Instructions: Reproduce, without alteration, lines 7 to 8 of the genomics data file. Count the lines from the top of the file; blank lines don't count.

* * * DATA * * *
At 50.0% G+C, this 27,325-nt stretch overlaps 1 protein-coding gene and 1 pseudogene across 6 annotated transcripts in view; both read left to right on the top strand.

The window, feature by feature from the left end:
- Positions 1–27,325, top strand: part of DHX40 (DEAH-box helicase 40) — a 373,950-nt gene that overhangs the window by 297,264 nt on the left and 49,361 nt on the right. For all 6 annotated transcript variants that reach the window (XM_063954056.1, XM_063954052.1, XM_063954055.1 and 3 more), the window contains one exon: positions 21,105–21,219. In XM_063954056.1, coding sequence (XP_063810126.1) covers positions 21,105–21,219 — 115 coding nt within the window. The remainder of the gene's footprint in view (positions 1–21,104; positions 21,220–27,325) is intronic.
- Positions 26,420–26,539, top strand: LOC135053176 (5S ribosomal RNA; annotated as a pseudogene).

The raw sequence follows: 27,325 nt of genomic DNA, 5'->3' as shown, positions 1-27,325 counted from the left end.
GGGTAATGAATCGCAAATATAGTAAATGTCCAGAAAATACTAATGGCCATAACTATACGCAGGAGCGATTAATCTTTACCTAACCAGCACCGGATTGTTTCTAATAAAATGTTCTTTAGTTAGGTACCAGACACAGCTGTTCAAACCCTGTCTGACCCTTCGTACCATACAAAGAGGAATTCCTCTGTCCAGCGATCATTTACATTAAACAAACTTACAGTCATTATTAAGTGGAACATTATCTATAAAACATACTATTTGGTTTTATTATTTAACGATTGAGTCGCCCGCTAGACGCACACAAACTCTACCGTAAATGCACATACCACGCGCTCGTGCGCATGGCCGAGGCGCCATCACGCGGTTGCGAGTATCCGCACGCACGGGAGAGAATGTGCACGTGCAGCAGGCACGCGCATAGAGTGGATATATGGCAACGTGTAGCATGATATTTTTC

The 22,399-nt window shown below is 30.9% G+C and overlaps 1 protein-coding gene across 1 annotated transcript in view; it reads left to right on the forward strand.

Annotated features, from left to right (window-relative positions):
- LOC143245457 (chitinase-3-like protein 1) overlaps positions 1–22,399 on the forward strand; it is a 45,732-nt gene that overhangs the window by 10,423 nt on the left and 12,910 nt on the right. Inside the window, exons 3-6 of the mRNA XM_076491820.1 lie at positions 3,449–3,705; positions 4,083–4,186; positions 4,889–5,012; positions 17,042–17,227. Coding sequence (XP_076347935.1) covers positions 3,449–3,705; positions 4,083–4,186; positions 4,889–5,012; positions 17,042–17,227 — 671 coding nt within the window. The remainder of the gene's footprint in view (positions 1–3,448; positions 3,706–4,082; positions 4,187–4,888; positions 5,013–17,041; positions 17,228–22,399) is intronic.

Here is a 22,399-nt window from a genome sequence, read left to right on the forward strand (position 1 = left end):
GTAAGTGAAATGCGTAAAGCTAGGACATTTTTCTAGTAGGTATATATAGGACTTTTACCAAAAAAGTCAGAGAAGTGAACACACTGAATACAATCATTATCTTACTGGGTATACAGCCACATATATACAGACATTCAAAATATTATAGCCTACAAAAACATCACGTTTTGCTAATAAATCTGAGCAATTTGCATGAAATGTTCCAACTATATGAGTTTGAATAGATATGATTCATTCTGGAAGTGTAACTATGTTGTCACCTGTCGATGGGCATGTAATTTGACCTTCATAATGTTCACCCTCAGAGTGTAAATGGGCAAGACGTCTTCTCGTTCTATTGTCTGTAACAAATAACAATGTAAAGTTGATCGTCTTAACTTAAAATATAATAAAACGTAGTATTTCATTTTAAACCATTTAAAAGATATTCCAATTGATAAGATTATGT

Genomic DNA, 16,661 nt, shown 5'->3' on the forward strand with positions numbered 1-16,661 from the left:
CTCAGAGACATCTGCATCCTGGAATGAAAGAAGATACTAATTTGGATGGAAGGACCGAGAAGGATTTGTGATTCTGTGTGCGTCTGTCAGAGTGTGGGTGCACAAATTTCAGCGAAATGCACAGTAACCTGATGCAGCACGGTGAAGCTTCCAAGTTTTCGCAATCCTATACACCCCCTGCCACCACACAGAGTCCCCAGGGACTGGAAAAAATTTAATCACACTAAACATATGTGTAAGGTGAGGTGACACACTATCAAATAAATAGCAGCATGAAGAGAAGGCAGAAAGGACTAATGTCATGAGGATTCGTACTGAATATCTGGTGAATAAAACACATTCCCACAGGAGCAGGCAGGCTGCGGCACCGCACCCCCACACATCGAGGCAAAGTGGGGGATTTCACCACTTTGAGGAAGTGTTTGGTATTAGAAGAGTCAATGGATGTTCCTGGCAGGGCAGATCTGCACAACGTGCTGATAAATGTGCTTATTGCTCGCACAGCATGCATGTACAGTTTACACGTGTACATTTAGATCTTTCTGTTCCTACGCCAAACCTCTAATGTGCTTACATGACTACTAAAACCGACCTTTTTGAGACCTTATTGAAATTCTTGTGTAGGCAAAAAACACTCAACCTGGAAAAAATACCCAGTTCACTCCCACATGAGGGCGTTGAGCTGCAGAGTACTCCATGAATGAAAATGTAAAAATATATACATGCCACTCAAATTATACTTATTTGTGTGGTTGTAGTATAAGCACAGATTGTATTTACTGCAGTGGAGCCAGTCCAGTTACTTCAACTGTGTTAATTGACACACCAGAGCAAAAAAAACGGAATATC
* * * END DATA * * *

The 22,399-nt window shown below is 30.9% G+C and overlaps 1 protein-coding gene across 1 annotated transcript in view; it reads left to right on the forward strand.

Annotated features, from left to right (window-relative positions):